Police returned to Δ bc if true owner comes along asking for property he will look for the owner of the premises.
Bridges v. Hawkesworth affirmed the rule established by Armory "the finder if a lost article is entitle to it as against all persons except the real owner" •

S. Staffordshire Water Co. v. Sharman "if a man finds a thing as an agent or a servant of another, he finds it not for himself, but for that other" - where person has possession of house or land, with intention to exercise control over it and things which may be upon it, then if something is found on that land, whether by a employee or a stranger, the presumption is that the possession of that thing is in the owner of the locus in quo (the place in which)
o Man possess everything which is attached to or under his land

Man does not necessarily possess a thing which is lying unattached on the surface of his land even though the thing is possess by someone else.
o Here, it was clear the brooch was never Δ as he never occupied the property; thus the brooch was lost &
found by π → ct followed Bridges & ruled for π.

→Benjamin v. Linder Aviation (1995): SCB bought the plane and took it to Δ for inspection. π found over $18,000 in the wing of a plane when doing route annual inspection. The money was 30 years old and smelled rusty. The money was turned into the police. Π filed to claim ownership of the money. No one came forward as the true owner of the money within twelve months. DC held the money as mislaid and awarded it to Δ; π appeal as he was the finder and was entitled to 10% of lost property.

Classification of found property

Abandoned property: owner no longer wants to possess it & relinquishes all rights, title and interest in the property. Belongs to the finder against all other, including owner.
o Lost property: owner unintentionally and voluntarily parts with its possession and no longer knows where it is. belongs to the finder once statutory procedure are followed and owner makes no claims which puts time limit and extinguishes the rights of true owner (only to lost property).
o Mislaid property: voluntarily put in a certain place by the owner who then overlooks or forgets where the property is. finder acquires no rights; right of possession belongs to the owner of the premises upon which property was found against all persons other than the true owner.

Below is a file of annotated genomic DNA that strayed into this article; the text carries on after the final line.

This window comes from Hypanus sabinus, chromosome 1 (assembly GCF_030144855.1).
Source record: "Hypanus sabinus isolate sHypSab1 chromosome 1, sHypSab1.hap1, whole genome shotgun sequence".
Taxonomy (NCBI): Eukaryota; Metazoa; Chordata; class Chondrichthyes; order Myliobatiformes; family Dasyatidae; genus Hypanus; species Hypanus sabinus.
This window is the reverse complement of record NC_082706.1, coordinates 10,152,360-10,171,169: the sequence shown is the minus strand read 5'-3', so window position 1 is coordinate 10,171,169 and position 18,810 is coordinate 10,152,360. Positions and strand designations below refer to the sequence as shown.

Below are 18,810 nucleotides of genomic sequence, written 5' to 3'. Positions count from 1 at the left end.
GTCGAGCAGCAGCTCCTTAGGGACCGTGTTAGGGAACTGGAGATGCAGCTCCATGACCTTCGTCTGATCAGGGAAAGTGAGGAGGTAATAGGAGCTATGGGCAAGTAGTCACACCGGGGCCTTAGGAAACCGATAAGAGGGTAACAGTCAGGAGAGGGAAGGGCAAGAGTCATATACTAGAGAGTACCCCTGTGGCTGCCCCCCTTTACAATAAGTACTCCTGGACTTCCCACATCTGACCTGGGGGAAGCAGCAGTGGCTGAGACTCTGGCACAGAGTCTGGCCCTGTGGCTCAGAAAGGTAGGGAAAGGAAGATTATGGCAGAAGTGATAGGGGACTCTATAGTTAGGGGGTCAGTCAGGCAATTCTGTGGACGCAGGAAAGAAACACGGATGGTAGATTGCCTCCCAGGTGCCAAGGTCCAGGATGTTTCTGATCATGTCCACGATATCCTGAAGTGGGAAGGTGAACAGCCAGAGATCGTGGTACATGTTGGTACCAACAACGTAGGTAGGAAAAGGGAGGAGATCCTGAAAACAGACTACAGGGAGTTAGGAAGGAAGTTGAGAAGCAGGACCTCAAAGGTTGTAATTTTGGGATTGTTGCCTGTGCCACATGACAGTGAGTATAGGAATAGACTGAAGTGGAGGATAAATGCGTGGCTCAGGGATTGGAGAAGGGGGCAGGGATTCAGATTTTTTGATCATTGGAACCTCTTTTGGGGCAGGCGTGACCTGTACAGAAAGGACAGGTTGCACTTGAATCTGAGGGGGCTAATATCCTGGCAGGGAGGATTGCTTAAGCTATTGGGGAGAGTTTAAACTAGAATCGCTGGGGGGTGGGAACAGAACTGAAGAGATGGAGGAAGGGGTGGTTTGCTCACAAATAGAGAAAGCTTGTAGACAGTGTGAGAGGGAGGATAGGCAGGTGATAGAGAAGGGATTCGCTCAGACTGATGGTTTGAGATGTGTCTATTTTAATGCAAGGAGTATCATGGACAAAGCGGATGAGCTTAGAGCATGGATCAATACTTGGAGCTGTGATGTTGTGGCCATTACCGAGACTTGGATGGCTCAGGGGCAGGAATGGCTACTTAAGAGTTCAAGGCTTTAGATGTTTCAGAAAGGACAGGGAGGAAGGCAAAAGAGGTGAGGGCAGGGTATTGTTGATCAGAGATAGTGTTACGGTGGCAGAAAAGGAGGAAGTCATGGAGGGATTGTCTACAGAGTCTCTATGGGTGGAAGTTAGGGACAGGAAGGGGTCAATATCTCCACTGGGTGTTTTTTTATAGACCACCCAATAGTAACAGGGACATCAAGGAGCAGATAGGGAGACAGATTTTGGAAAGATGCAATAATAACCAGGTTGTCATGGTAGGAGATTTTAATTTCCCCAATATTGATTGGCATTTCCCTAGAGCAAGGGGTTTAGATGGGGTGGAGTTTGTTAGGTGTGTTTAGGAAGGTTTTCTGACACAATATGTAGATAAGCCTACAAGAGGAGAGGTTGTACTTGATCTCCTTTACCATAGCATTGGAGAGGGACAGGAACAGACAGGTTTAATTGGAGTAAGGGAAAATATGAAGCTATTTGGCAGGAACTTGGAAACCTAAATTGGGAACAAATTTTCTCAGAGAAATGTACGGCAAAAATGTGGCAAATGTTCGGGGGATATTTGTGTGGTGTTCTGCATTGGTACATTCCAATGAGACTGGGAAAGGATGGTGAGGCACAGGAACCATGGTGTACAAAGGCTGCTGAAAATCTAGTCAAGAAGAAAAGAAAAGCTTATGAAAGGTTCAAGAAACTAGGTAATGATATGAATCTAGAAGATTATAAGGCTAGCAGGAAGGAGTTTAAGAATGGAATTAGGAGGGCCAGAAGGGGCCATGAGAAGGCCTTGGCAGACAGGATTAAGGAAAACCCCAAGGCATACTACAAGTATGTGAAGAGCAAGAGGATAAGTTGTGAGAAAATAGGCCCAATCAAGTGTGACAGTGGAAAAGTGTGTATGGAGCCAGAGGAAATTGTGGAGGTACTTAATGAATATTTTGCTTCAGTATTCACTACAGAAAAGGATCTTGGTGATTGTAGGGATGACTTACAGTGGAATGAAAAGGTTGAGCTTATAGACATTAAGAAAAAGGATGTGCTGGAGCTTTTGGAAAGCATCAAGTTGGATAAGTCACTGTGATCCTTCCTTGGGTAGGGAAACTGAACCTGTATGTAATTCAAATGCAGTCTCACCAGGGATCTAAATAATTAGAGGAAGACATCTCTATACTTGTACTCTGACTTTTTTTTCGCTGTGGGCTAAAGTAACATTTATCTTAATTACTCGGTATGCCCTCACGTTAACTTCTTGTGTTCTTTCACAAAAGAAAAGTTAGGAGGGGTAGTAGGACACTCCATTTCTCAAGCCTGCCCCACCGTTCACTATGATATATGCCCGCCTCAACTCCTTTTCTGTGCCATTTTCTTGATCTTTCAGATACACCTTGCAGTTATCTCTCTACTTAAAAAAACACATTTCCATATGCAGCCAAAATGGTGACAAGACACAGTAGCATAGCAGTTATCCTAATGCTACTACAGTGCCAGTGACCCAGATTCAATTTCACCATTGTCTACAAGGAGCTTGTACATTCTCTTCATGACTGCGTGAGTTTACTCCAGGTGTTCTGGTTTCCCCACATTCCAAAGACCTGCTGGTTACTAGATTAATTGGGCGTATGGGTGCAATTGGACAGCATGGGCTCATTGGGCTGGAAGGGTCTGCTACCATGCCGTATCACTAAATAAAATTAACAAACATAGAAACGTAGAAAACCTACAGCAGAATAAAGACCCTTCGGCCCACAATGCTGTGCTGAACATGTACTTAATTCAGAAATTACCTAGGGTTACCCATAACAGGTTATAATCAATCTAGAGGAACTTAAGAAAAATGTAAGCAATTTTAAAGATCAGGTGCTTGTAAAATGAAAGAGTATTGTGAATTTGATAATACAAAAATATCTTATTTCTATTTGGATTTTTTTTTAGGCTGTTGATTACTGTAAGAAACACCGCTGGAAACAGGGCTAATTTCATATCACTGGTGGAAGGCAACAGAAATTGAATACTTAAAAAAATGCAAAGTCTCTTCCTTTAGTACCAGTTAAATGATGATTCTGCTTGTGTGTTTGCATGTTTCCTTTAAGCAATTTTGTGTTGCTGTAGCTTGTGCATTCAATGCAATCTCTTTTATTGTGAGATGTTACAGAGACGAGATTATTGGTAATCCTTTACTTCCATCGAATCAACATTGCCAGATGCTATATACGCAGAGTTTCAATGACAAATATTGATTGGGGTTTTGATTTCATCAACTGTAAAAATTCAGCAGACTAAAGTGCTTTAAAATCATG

o Treasure trove: coins or currency concealed by the owner, includes elements of antiquity. Property must have been hidden or concealed for such a length of time that the owner is probably dead or undiscoverable. Belongs to the finder against all but the true owner.
Here the money was mislaid - the place where the property is found is important as money was placed intentionally on the wing of the plane to hide it to retain ownership. For it to be lost must have been left there unintentionally and treasure trove is not old enough.
The bank as owner of the plane is entitled to the money against all but the true owner & π is not entitled to finder fee as the property was not lost.


CAO is ejectment, what we sue for & is plead in the complaint.
The COA accrued and did not abate and continued until the SOL expired → good title

Once SOL expired true owner cannot get trespasser of the land eject.
o If you come into title by AP the original owner will still be the original purchaser- needs to bring a claim to
▪ QUIET TITLE: process to establish a party's title to real property so AP can take it to house of title and get deed recorded stating you are the true owner- can sell property & buyer will be able to borrow money to buy it.
▪ Will get quiet title if ejectment coa is dismissed on basis of SOL expiration.
Authorization of being on the land prevents ejectment from accruing.
Ejection: common law v. eviction: statutory law to get someone out who has not paid rent.